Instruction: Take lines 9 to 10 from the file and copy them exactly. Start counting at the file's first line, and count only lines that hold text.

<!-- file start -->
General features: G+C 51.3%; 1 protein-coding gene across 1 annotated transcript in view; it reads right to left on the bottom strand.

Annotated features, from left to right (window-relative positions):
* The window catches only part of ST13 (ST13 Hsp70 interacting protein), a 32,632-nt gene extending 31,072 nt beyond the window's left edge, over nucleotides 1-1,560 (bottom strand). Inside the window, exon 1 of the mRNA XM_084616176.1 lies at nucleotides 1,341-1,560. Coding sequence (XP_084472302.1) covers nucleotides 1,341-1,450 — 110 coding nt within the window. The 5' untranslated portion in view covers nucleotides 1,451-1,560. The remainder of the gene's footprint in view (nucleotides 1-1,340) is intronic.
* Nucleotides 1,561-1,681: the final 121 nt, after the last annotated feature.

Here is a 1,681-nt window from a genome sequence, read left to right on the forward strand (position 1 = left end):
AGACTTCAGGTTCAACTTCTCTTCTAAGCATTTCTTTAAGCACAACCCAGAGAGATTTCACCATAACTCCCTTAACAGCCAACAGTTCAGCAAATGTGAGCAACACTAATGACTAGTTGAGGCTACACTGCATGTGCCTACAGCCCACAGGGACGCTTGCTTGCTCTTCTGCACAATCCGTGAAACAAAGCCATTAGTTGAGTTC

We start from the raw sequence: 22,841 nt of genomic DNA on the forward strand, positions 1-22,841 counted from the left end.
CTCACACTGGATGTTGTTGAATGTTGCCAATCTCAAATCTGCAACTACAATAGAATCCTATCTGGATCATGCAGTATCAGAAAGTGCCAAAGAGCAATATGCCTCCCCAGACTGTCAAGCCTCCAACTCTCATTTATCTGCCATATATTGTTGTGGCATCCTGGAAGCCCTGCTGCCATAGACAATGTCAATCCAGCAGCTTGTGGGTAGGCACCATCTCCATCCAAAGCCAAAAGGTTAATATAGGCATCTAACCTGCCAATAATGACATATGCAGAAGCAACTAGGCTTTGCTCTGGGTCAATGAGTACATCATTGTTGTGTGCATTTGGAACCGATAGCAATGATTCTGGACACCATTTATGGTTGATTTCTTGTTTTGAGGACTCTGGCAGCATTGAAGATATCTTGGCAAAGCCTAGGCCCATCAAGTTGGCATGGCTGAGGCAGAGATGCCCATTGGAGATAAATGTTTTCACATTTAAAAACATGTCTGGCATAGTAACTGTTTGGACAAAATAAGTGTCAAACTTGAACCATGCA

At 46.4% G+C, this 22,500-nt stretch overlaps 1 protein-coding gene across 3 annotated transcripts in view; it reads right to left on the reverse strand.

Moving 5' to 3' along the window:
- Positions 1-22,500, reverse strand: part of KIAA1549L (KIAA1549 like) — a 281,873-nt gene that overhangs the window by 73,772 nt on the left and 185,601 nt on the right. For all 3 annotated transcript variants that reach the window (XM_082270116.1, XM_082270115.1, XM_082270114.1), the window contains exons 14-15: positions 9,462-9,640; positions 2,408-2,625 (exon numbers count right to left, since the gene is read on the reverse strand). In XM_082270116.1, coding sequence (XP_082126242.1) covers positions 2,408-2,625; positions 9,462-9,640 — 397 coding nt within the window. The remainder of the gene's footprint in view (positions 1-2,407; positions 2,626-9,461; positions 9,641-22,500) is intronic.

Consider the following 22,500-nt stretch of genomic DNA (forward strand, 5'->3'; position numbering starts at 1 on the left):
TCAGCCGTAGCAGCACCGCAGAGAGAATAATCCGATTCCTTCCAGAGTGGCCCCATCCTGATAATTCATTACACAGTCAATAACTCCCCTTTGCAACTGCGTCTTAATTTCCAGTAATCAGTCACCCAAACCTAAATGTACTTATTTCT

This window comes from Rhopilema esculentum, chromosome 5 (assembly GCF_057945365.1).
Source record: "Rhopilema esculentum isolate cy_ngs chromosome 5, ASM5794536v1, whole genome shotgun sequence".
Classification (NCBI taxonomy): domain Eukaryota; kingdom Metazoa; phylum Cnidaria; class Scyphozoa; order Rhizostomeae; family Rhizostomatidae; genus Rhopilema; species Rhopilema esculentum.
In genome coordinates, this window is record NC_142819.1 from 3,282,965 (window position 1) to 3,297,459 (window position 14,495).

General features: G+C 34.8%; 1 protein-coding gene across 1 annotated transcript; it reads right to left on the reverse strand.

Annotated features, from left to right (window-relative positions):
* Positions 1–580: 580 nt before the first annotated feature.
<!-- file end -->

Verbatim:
At 46.4% G+C, this 22,500-nt stretch overlaps 1 protein-coding gene across 3 annotated transcripts in view; it reads right to left on the reverse strand.

Moving 5' to 3' along the window: